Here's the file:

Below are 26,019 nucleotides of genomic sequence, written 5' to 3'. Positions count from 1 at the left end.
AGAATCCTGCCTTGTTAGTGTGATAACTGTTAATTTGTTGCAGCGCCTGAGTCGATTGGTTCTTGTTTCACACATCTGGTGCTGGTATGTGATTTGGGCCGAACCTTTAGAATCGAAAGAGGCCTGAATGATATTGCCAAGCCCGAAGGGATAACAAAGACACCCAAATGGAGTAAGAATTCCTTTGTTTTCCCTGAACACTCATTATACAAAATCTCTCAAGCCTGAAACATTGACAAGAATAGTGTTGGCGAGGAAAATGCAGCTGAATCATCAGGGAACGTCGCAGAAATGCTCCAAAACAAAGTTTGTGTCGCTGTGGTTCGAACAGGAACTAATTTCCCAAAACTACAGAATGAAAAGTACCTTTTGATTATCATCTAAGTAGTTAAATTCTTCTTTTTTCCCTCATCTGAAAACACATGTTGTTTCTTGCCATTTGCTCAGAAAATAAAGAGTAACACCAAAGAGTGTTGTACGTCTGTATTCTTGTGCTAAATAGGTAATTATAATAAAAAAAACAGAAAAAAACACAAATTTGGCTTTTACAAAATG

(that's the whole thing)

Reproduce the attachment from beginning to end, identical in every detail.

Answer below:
Below are 26,019 nucleotides of genomic sequence, written 5' to 3'. Positions count from 1 at the left end.
AGAATCCTGCCTTGTTAGTGTGATAACTGTTAATTTGTTGCAGCGCCTGAGTCGATTGGTTCTTGTTTCACACATCTGGTGCTGGTATGTGATTTGGGCCGAACCTTTAGAATCGAAAGAGGCCTGAATGATATTGCCAAGCCCGAAGGGATAACAAAGACACCCAAATGGAGTAAGAATTCCTTTGTTTTCCCTGAACACTCATTATACAAAATCTCTCAAGCCTGAAACATTGACAAGAATAGTGTTGGCGAGGAAAATGCAGCTGAATCATCAGGGAACGTCGCAGAAATGCTCCAAAACAAAGTTTGTGTCGCTGTGGTTCGAACAGGAACTAATTTCCCAAAACTACAGAATGAAAAGTACCTTTTGATTATCATCTAAGTAGTTAAATTCTTCTTTTTTCCCTCATCTGAAAACACATGTTGTTTCTTGCCATTTGCTCAGAAAATAAAGAGTAACACCAAAGAGTGTTGTACGTCTGTATTCTTGTGCTAAATAGGTAATTATAATAAAAAAAACAGAAAAAAACACAAATTTGGCTTTTACAAAATG